Although race—a concept of human difference that establishes hierarchies of power and domination—has played a critical role in the development of modern architectural discourse and practice since the Enlightenment, its influence on the discipline remains largely underexplored.
Race and Modern Architecture offers a welcome and long-awaited intervention for the field by shining a spotlight on constructions of race and their impact on architecture and theory in Europe and North America and across various global contexts since the eighteenth century.
Challenging us to write race back into architectural history, contributors confront how racial thinking has intimately shaped some of the key concepts of modern architecture and culture over time, including freedom, revolution, character, national and indigenous style, progress, hybridity, climate, representation, and radicalism.
By analyzing how architecture has intersected with histories of slavery, colonialism, and inequality—from eighteenth-century neoclassical governmental buildings to present-day housing projects for immigrants—Race and Modern Architecture challenges, complicates, and revises the standard association of modern architecture with a universal project of emancipation and progress.
Race and Modern Architecture: A Critical History from the Enlightenment to the Present - Praise
"This book will enlighten many. By exposing how modern architectural discourse and thought have been influenced quite heavily by racism, this critical and important scholarship sheds new light on the built environment. Race and Modern Architecture ultimately reveals how architecture and design have been silent partners in oppression in the United States and around the globe." - Lee Bey, author of Southern Exposure: The Overlooked Architecture of Chicago's South Side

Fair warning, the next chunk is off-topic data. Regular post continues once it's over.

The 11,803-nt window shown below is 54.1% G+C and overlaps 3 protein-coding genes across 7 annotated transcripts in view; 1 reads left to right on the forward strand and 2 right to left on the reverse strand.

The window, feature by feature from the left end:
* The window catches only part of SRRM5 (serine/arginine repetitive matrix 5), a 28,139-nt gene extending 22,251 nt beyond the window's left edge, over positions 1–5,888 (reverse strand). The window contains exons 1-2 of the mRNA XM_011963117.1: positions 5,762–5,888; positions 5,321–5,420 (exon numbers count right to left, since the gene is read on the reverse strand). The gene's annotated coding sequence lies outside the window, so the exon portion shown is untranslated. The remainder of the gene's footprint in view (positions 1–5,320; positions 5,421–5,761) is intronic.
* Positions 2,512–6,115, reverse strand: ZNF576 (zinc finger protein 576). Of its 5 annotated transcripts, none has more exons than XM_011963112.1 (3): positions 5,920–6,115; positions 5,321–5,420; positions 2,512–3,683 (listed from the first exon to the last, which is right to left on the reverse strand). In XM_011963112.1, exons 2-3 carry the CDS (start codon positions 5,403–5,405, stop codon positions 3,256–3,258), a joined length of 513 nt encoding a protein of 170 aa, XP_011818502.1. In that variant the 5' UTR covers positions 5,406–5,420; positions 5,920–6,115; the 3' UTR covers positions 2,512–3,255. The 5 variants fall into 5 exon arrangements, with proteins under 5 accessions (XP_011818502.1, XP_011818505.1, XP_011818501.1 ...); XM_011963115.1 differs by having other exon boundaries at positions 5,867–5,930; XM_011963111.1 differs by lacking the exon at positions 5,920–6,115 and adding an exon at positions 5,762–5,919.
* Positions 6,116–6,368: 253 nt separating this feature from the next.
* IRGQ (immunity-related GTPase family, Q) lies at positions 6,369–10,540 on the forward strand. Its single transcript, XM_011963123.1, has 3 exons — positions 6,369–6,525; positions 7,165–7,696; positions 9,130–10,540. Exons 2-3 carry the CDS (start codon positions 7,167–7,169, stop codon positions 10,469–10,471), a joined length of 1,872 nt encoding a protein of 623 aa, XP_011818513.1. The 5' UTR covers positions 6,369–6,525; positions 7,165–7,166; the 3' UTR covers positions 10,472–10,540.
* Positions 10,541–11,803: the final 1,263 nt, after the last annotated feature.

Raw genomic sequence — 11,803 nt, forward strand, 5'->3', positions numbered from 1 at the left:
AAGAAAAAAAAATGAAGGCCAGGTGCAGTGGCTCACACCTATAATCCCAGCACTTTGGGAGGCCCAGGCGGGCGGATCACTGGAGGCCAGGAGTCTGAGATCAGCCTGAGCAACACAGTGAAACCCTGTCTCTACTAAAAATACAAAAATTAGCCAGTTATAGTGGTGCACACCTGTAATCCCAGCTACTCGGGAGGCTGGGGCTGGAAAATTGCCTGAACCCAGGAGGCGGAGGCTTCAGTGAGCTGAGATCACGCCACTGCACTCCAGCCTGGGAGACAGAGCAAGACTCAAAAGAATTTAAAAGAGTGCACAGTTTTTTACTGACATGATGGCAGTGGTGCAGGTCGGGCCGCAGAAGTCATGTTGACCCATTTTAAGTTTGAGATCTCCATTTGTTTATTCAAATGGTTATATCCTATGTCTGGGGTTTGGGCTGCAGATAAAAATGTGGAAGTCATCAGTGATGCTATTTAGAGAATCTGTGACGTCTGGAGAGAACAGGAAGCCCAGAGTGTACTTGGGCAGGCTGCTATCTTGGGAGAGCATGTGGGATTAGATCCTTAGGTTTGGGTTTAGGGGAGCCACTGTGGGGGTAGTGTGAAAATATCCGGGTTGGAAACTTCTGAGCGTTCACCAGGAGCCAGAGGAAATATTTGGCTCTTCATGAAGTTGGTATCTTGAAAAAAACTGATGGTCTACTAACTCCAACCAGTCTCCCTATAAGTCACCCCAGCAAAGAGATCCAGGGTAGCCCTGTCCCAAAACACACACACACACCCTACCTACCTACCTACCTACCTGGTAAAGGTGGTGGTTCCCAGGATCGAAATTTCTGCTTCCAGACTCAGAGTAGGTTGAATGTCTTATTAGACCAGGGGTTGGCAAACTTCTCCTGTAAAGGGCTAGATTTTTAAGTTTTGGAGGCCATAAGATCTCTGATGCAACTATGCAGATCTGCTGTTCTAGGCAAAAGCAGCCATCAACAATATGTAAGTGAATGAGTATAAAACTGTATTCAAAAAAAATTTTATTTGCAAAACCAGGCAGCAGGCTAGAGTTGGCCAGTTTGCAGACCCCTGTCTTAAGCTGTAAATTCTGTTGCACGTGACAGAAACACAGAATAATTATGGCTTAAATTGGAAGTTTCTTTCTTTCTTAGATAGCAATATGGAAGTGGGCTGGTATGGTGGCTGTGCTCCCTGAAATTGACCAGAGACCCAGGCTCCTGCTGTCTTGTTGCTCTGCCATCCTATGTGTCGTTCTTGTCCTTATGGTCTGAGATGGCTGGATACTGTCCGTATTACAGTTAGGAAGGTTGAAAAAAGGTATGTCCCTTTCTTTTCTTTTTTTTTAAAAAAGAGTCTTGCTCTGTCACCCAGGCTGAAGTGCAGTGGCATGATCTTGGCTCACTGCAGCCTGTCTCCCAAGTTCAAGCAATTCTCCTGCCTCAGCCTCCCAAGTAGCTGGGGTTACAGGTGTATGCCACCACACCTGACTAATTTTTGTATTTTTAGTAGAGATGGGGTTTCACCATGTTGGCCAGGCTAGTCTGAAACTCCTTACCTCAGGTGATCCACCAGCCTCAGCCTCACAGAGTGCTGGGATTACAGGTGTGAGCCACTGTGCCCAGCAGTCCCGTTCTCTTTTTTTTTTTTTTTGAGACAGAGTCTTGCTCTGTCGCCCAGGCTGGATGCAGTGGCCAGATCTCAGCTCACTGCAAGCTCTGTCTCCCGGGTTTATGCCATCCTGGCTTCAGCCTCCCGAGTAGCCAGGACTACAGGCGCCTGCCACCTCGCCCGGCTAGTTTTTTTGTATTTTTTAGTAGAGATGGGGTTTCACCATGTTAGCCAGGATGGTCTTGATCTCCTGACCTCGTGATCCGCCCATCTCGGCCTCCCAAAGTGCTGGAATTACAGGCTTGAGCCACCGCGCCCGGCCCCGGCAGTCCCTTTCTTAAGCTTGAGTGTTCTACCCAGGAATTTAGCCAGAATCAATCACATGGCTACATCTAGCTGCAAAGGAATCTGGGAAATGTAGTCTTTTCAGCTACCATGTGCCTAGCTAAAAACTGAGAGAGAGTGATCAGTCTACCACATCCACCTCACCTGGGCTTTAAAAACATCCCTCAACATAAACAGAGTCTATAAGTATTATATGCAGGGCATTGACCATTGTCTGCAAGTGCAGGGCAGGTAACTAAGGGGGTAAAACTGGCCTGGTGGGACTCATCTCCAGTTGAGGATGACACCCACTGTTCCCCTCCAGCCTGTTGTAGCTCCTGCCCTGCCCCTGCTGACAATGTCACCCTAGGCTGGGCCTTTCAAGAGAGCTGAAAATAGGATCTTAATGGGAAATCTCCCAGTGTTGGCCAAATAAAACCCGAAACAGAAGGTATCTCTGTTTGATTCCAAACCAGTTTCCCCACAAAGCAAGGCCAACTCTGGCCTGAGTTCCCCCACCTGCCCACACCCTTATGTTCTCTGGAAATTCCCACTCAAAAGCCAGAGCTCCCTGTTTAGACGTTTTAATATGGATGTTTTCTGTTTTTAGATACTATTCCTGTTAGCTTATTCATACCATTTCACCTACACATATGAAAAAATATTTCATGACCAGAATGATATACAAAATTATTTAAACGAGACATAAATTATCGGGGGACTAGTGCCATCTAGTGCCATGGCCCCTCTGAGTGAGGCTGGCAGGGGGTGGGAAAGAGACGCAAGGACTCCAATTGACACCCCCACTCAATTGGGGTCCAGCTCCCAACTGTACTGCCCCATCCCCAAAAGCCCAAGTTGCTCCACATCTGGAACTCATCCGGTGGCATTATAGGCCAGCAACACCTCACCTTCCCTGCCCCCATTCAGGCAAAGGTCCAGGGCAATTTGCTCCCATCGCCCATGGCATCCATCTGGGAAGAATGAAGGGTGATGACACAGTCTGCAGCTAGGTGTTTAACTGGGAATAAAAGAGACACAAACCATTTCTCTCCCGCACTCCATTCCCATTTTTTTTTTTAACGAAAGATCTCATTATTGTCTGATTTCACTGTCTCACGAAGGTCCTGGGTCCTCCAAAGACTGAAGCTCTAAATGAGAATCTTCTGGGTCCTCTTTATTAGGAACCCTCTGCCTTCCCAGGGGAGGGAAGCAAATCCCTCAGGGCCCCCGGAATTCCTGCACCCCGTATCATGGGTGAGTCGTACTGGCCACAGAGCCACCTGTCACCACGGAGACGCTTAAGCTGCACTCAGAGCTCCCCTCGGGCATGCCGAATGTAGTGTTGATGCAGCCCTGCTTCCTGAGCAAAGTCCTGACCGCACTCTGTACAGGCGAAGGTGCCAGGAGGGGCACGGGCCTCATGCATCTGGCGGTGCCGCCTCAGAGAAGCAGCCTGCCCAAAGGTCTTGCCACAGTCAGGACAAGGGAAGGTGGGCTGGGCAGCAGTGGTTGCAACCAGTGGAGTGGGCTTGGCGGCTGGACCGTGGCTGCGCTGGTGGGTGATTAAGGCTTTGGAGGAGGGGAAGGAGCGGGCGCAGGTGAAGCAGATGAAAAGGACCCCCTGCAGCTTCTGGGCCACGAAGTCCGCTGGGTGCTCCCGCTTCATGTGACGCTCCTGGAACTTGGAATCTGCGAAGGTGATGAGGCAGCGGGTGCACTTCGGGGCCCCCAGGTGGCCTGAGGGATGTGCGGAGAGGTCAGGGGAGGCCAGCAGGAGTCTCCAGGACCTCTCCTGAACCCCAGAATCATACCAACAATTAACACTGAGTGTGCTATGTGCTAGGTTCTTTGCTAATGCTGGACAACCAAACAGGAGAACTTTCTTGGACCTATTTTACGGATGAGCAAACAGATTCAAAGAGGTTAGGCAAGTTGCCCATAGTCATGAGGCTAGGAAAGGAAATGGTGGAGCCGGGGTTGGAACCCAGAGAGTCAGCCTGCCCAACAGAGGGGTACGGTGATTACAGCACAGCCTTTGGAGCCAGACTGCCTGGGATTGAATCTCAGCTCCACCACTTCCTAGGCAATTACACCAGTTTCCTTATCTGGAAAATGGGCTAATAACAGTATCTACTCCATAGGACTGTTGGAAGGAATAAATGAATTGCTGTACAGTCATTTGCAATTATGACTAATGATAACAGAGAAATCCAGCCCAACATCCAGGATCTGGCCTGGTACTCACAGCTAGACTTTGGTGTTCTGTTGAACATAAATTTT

"Race and Modern Architecture challenges the suppression of race in canonical histories of modern architecture, revealing the discipline’s foundation on hierarchies of racial difference, its absorption of racial thought, and the racial origins of modernism’s narrative of universalism and progress. These incisive essays resonate beyond architectural history and reflect on the inextricable intertwining of race and modernism." - Patricia Morton, University of California, Riverside
About the Editors
Irene Cheng is an architectural historian and associate professor at the California College of the Arts. Charles L. Davis II is an assistant professor of architectural history and criticism at the University at Buffalo, SUNY. Mabel O. Wilson is the Nancy and George E. Rupp Professor at the Graduate School of Architecture, Planning, and Preservation and a professor in African American and African Diasporic Studies at Columbia University.